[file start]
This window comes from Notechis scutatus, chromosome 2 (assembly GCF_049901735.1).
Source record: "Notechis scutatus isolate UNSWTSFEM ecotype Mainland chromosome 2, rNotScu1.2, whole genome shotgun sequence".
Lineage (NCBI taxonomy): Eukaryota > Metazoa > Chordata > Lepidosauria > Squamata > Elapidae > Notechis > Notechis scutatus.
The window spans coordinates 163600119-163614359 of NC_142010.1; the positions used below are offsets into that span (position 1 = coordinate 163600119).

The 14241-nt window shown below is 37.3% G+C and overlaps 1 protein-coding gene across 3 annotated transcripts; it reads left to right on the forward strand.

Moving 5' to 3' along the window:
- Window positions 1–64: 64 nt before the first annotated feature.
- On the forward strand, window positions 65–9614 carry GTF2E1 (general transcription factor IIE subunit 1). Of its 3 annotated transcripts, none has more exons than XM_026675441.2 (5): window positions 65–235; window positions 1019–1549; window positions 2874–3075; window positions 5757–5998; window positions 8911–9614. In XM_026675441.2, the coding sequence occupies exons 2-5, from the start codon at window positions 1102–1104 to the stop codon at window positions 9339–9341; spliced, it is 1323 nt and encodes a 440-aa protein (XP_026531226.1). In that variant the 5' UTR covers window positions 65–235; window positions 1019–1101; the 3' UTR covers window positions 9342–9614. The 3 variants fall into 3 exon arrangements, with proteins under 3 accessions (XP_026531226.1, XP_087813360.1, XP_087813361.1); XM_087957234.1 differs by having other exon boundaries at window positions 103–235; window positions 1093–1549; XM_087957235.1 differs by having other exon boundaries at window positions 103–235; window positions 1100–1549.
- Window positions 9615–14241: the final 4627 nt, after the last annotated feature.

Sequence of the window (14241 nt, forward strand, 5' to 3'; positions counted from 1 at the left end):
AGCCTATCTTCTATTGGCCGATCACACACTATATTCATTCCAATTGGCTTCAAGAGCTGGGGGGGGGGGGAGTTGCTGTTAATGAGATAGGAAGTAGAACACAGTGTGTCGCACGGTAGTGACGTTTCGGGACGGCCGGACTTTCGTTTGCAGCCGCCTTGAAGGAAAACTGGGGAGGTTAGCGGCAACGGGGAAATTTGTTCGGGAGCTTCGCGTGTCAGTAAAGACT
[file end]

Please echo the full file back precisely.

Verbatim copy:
This window comes from Notechis scutatus, chromosome 2 (assembly GCF_049901735.1).
Source record: "Notechis scutatus isolate UNSWTSFEM ecotype Mainland chromosome 2, rNotScu1.2, whole genome shotgun sequence".
Lineage (NCBI taxonomy): Eukaryota > Metazoa > Chordata > Lepidosauria > Squamata > Elapidae > Notechis > Notechis scutatus.
The window spans coordinates 163600119-163614359 of NC_142010.1; the positions used below are offsets into that span (position 1 = coordinate 163600119).

The 14241-nt window shown below is 37.3% G+C and overlaps 1 protein-coding gene across 3 annotated transcripts; it reads left to right on the forward strand.

Moving 5' to 3' along the window:
- Window positions 1–64: 64 nt before the first annotated feature.
- On the forward strand, window positions 65–9614 carry GTF2E1 (general transcription factor IIE subunit 1). Of its 3 annotated transcripts, none has more exons than XM_026675441.2 (5): window positions 65–235; window positions 1019–1549; window positions 2874–3075; window positions 5757–5998; window positions 8911–9614. In XM_026675441.2, the coding sequence occupies exons 2-5, from the start codon at window positions 1102–1104 to the stop codon at window positions 9339–9341; spliced, it is 1323 nt and encodes a 440-aa protein (XP_026531226.1). In that variant the 5' UTR covers window positions 65–235; window positions 1019–1101; the 3' UTR covers window positions 9342–9614. The 3 variants fall into 3 exon arrangements, with proteins under 3 accessions (XP_026531226.1, XP_087813360.1, XP_087813361.1); XM_087957234.1 differs by having other exon boundaries at window positions 103–235; window positions 1093–1549; XM_087957235.1 differs by having other exon boundaries at window positions 103–235; window positions 1100–1549.
- Window positions 9615–14241: the final 4627 nt, after the last annotated feature.

Sequence of the window (14241 nt, forward strand, 5' to 3'; positions counted from 1 at the left end):
AGCCTATCTTCTATTGGCCGATCACACACTATATTCATTCCAATTGGCTTCAAGAGCTGGGGGGGGGGGGAGTTGCTGTTAATGAGATAGGAAGTAGAACACAGTGTGTCGCACGGTAGTGACGTTTCGGGACGGCCGGACTTTCGTTTGCAGCCGCCTTGAAGGAAAACTGGGGAGGTTAGCGGCAACGGGGAAATTTGTTCGGGAGCTTCGCGTGTCAGTAAAGACT